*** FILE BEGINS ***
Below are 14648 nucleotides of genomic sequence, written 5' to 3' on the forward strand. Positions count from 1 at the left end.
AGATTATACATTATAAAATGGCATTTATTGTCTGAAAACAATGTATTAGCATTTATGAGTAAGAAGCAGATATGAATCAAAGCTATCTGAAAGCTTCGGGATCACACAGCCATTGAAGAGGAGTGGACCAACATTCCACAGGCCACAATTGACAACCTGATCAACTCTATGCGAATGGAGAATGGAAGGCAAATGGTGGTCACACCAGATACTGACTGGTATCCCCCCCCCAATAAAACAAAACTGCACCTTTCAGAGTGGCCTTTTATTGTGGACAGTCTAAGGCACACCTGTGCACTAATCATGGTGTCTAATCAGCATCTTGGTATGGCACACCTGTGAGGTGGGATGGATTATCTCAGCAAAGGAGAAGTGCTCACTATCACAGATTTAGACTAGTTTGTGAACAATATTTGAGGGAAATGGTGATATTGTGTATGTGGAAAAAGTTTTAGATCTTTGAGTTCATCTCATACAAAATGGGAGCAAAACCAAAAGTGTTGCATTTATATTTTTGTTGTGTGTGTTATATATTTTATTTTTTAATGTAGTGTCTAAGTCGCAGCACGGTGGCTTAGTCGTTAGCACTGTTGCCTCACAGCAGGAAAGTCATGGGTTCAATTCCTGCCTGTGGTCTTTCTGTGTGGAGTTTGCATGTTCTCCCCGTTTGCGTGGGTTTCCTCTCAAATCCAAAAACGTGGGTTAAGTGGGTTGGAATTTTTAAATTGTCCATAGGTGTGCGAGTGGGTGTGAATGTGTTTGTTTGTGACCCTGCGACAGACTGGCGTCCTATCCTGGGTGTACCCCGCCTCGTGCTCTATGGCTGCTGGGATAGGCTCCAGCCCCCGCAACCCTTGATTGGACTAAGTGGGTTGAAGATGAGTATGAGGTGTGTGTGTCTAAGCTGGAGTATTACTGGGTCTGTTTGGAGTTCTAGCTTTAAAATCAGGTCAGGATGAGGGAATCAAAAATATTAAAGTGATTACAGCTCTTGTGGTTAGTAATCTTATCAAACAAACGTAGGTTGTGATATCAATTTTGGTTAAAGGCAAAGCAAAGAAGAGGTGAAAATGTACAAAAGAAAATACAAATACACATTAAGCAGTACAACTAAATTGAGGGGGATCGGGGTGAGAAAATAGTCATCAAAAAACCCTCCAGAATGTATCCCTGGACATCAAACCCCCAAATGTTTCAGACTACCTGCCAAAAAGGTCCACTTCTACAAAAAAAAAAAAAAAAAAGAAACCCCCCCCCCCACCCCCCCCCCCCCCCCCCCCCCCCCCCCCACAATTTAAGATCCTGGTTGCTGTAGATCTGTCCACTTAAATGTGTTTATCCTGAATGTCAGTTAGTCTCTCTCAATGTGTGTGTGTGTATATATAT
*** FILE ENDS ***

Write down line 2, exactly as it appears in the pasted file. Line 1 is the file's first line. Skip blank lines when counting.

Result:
AGATTATACATTATAAAATGGCATTTATTGTCTGAAAACAATGTATTAGCATTTATGAGTAAGAAGCAGATATGAATCAAAGCTATCTGAAAGCTTCGGGATCACACAGCCATTGAAGAGGAGTGGACCAACATTCCACAGGCCACAATTGACAACCTGATCAACTCTATGCGAATGGAGAATGGAAGGCAAATGGTGGTCACACCAGATACTGACTGGTATCCCCCCCCCAATAAAACAAAACTGCACCTTTCAGAGTGGCCTTTTATTGTGGACAGTCTAAGGCACACCTGTGCACTAATCATGGTGTCTAATCAGCATCTTGGTATGGCACACCTGTGAGGTGGGATGGATTATCTCAGCAAAGGAGAAGTGCTCACTATCACAGATTTAGACTAGTTTGTGAACAATATTTGAGGGAAATGGTGATATTGTGTATGTGGAAAAAGTTTTAGATCTTTGAGTTCATCTCATACAAAATGGGAGCAAAACCAAAAGTGTTGCATTTATATTTTTGTTGTGTGTGTTATATATTTTATTTTTTAATGTAGTGTCTAAGTCGCAGCACGGTGGCTTAGTCGTTAGCACTGTTGCCTCACAGCAGGAAAGTCATGGGTTCAATTCCTGCCTGTGGTCTTTCTGTGTGGAGTTTGCATGTTCTCCCCGTTTGCGTGGGTTTCCTCTCAAATCCAAAAACGTGGGTTAAGTGGGTTGGAATTTTTAAATTGTCCATAGGTGTGCGAGTGGGTGTGAATGTGTTTGTTTGTGACCCTGCGACAGACTGGCGTCCTATCCTGGGTGTACCCCGCCTCGTGCTCTATGGCTGCTGGGATAGGCTCCAGCCCCCGCAACCCTTGATTGGACTAAGTGGGTTGAAGATGAGTATGAGGTGTGTGTGTCTAAGCTGGAGTATTACTGGGTCTGTTTGGAGTTCTAGCTTTAAAATCAGGTCAGGATGAGGGAATCAAAAATATTAAAGTGATTACAGCTCTTGTGGTTAGTAATCTTATCAAACAAACGTAGGTTGTGATATCAATTTTGGTTAAAGGCAAAGCAAAGAAGAGGTGAAAATGTACAAAAGAAAATACAAATACACATTAAGCAGTACAACTAAATTGAGGGGGATCGGGGTGAGAAAATAGTCATCAAAAAACCCTCCAGAATGTATCCCTGGACATCAAACCCCCAAATGTTTCAGACTACCTGCCAAAAAGGTCCACTTCTACAAAAAAAAAAAAAAAAAAGAAACCCCCCCCCCCACCCCCCCCCCCCCCCCCCCCCCCCCCCCCACAATTTAAGATCCTGGTTGCTGTAGATCTGTCCACTTAAATGTGTTTATCCTGAATGTCAGTTAGTCTCTCTCAATGTGTGTGTGTGTATATATAT